• Question: why is the world 70% water ?

    Asked by pinkyypinkssz to Alastair, Emma, Hywel, Keith on 23 Jun 2010 in Categories: .
    • Photo: Alastair Sloan

      Alastair Sloan answered on 23 Jun 2010:

      Because the actual size of the oceans is so huge it does dwarf the land mass of the continents. Add to that all the water in the rivers (and some rivers are thousands of miles long) then it easily gets to 70%. Look at as picture of the Earth from space – it looks blue becuase most of what you can see are the oceans!!! They are huge

    • Photo: Keith Brain

      Keith Brain answered on 23 Jun 2010:

      About 70% of the surface area of the earth is covered by water, but the earth itself is much drier – plenty of magma down deep. The amount of surface area covered depends on how irregular the surface of the earth is. Imagine if the earth was completely smooth – then 100% of the earth would be covered with water (even though there was no more water physically present). The roughness of the earth is a balance between the movement of continental plates, which crash together (very very slowly) to make mountains, balanced by erosion, which tends to make everything smooth again. These things are studied in subjects like geology and geography.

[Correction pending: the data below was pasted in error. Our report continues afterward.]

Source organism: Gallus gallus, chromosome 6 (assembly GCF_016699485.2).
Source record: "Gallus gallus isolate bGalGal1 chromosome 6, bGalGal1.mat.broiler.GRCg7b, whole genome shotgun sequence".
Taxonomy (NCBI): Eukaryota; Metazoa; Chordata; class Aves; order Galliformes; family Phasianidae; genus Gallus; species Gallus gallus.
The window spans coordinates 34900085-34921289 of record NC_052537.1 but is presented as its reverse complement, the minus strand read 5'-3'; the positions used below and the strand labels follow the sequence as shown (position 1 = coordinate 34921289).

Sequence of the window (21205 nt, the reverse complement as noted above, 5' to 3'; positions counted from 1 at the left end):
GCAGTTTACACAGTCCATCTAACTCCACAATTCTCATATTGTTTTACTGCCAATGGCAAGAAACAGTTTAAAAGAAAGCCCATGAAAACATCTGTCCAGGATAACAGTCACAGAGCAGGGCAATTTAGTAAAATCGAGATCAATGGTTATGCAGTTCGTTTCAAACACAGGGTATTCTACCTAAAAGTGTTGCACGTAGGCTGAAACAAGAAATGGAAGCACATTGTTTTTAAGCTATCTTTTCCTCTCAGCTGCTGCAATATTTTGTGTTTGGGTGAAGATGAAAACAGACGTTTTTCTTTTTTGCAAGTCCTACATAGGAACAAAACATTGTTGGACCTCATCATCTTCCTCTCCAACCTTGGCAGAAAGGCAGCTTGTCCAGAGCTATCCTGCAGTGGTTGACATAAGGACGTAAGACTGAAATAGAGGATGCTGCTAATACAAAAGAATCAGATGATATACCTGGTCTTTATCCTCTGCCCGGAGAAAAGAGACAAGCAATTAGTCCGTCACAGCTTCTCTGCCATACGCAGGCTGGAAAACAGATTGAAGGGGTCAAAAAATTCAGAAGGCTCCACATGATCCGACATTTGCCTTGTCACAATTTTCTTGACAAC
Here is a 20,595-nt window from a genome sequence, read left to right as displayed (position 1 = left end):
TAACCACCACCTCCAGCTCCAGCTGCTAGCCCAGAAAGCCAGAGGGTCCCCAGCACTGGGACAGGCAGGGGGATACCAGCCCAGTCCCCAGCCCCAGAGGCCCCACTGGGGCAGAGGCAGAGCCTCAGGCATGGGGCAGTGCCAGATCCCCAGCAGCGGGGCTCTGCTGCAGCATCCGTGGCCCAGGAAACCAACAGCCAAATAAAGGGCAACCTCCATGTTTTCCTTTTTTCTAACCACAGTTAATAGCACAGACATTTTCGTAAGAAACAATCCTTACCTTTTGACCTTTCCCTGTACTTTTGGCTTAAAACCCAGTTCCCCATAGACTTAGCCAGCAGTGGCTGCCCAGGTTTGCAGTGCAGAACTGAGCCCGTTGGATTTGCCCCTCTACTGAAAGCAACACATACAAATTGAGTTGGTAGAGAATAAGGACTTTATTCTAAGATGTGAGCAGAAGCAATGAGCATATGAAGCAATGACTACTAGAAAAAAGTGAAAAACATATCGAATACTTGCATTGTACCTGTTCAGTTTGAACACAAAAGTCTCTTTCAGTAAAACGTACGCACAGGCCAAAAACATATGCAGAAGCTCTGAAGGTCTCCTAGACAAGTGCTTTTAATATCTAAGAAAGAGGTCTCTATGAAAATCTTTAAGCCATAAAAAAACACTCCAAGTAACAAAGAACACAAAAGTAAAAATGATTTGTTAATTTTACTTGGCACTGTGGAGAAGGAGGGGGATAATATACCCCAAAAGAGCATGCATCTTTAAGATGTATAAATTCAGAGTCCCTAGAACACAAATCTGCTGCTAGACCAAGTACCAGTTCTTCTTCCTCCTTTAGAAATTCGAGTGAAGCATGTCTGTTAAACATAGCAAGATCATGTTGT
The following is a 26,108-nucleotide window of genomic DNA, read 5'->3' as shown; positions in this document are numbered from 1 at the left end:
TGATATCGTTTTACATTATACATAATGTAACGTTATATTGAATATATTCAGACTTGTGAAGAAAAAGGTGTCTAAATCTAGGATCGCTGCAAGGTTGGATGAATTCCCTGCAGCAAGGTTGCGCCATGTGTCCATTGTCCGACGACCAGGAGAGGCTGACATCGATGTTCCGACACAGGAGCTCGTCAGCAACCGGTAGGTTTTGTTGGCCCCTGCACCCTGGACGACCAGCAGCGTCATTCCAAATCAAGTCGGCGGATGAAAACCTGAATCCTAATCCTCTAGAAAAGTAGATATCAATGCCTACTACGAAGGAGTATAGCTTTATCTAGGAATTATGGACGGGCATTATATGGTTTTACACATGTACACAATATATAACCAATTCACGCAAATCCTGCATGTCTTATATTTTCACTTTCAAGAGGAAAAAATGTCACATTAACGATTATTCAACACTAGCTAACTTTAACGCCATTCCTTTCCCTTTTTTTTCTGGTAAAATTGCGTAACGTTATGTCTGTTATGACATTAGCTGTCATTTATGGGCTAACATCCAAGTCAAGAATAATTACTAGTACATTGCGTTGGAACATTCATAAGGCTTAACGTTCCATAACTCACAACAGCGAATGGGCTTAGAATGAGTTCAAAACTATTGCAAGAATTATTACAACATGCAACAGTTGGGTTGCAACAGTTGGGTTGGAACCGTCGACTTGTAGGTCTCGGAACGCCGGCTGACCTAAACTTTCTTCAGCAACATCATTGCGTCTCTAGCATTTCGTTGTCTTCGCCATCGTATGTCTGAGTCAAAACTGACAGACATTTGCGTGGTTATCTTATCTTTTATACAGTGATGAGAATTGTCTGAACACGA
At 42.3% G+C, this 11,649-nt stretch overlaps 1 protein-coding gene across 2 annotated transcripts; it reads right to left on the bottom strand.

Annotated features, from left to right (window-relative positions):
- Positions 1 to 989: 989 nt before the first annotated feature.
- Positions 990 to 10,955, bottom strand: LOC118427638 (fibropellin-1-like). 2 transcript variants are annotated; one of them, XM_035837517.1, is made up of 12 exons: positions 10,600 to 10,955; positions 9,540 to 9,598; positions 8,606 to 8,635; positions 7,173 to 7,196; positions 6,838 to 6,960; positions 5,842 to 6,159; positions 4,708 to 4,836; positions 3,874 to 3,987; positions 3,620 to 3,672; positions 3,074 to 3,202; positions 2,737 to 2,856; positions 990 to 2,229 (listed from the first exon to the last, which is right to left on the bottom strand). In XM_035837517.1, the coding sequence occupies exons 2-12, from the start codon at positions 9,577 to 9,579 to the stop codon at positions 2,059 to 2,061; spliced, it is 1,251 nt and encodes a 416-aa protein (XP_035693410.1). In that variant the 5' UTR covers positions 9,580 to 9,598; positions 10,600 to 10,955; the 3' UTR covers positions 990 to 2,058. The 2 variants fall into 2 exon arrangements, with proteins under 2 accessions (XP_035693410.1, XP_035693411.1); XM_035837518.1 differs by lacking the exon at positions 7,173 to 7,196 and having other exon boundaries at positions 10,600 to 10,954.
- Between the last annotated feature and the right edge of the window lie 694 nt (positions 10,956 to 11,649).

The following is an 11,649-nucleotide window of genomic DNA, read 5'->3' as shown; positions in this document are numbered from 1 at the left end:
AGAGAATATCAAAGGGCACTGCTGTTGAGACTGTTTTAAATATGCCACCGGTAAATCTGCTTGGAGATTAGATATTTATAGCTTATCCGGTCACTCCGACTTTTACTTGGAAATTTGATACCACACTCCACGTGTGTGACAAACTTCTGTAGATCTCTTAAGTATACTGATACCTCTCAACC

So, why do we have quite a bit of water on the earths surface? Well, I suppose that hydrogen is very abundant in the universe, and whenever it finds oxygen it will tend to form water. So, water forms very easily, but on most planets it doesn’t stay on the surface in liquid form for one of several different reasons:
      – if a planet’s atmospheric pressure is too low, then the water evaporates;
      – if the planet is too small, then its gravitational pressure is too low to keep hold of air/atmosphere (yes, without gravity the air would diffuse off into space), including the water, is lost;
      – if the planet is too hot, the water boils off into the atmosphere (where it is more easily lost);
      – if too cold, the water freezes solid.

      So, the conditions on earth are very special (compared to elsewhere in the solar system) and allow water to pool on the surface and hence support (and probably initiate) life.

      PS: (Advanced concept; feel free to ignore): The existence of these special conditions on earth isn’t so remarkable – each planet has its own remarkable characteristics. The interesting thing about earth is that life developed on it – life capable of asking “why is the earth special?”. There is an argument called the “weak anthropic principle” which, when applied to the earth, basically means that the earth is only special because we evolved on earth to ask that question. Gets me confused, too.